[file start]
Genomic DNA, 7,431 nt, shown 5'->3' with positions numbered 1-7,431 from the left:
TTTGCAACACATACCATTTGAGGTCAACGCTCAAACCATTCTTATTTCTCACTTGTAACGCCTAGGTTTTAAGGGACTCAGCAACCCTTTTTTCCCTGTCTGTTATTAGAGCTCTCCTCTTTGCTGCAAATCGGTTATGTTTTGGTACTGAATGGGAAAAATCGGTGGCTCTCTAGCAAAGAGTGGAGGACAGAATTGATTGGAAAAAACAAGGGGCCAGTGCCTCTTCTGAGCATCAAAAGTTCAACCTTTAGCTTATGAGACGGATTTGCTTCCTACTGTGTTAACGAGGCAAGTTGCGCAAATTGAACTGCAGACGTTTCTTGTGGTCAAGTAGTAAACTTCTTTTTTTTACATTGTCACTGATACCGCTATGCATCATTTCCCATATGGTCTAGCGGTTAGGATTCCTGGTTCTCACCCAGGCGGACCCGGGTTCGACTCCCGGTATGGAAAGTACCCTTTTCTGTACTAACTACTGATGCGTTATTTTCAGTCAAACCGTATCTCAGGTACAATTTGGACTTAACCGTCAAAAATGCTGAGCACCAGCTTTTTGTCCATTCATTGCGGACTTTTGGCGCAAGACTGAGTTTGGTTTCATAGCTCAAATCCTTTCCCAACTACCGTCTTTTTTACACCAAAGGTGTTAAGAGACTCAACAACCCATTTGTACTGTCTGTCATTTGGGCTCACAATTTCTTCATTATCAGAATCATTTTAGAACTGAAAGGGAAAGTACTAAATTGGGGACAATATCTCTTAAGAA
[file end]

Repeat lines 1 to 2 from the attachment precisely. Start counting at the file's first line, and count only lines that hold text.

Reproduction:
Genomic DNA, 7,431 nt, shown 5'->3' with positions numbered 1-7,431 from the left:
TTTGCAACACATACCATTTGAGGTCAACGCTCAAACCATTCTTATTTCTCACTTGTAACGCCTAGGTTTTAAGGGACTCAGCAACCCTTTTTTCCCTGTCTGTTATTAGAGCTCTCCTCTTTGCTGCAAATCGGTTATGTTTTGGTACTGAATGGGAAAAATCGGTGGCTCTCTAGCAAAGAGTGGAGGACAGAATTGATTGGAAAAAACAAGGGGCCAGTGCCTCTTCTGAGCATCAAAAGTTCAACCTTTAGCTTATGAGACGGATTTGCTTCCTACTGTGTTAACGAGGCAAGTTGCGCAAATTGAACTGCAGACGTTTCTTGTGGTCAAGTAGTAAACTTCTTTTTTTTACATTGTCACTGATACCGCTATGCATCATTTCCCATATGGTCTAGCGGTTAGGATTCCTGGTTCTCACCCAGGCGGACCCGGGTTCGACTCCCGGTATGGAAAGTACCCTTTTCTGTACTAACTACTGATGCGTTATTTTCAGTCAAACCGTATCTCAGGTACAATTTGGACTTAACCGTCAAAAATGCTGAGCACCAGCTTTTTGTCCATTCATTGCGGACTTTTGGCGCAAGACTGAGTTTGGTTTCATAGCTCAAATCCTTTCCCAACTACCGTCTTTTTTACACCAAAGGTGTTAAGAGACTCAACAACCCATTTGTACTGTCTGTCATTTGGGCTCACAATTTCTTCATTATCAGAATCATTTTAGAACTGAAAGGGAAAGTACTAAATTGGGGACAATATCTCTTAAGAA